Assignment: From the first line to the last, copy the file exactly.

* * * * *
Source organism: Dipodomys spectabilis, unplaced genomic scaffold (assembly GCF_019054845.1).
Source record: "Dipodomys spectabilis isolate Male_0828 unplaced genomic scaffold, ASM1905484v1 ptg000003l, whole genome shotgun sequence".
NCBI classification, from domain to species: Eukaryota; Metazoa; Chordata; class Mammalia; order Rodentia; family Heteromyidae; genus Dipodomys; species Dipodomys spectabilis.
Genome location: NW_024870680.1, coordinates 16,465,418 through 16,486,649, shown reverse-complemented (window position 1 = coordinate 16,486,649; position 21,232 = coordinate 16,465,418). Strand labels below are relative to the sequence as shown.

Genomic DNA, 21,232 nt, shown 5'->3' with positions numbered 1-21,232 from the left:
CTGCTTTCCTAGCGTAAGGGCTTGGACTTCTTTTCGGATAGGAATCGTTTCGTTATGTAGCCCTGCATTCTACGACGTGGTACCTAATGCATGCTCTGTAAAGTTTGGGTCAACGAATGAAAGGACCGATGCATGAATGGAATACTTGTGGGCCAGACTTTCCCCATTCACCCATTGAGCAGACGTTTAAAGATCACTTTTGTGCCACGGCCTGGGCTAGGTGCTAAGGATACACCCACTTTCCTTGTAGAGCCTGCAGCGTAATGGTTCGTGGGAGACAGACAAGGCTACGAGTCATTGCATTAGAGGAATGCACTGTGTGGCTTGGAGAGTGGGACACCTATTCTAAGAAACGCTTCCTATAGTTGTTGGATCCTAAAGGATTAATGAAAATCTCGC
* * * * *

Source organism: Dipodomys spectabilis, unplaced genomic scaffold (assembly GCF_019054845.1).
Source record: "Dipodomys spectabilis isolate Male_0828 unplaced genomic scaffold, ASM1905484v1 ptg000003l, whole genome shotgun sequence".
NCBI classification, from domain to species: Eukaryota; Metazoa; Chordata; class Mammalia; order Rodentia; family Heteromyidae; genus Dipodomys; species Dipodomys spectabilis.
Genome location: NW_024870680.1, coordinates 16,465,418 through 16,486,649, shown reverse-complemented (window position 1 = coordinate 16,486,649; position 21,232 = coordinate 16,465,418). Strand labels below are relative to the sequence as shown.

Genomic DNA, 21,232 nt, shown 5'->3' with positions numbered 1-21,232 from the left:
CTGCTTTCCTAGCGTAAGGGCTTGGACTTCTTTTCGGATAGGAATCGTTTCGTTATGTAGCCCTGCATTCTACGACGTGGTACCTAATGCATGCTCTGTAAAGTTTGGGTCAACGAATGAAAGGACCGATGCATGAATGGAATACTTGTGGGCCAGACTTTCCCCATTCACCCATTGAGCAGACGTTTAAAGATCACTTTTGTGCCACGGCCTGGGCTAGGTGCTAAGGATACACCCACTTTCCTTGTAGAGCCTGCAGCGTAATGGTTCGTGGGAGACAGACAAGGCTACGAGTCATTGCATTAGAGGAATGCACTGTGTGGCTTGGAGAGTGGGACACCTATTCTAAGAAACGCTTCCTATAGTTGTTGGATCCTAAAGGATTAATGAAAATCTCGC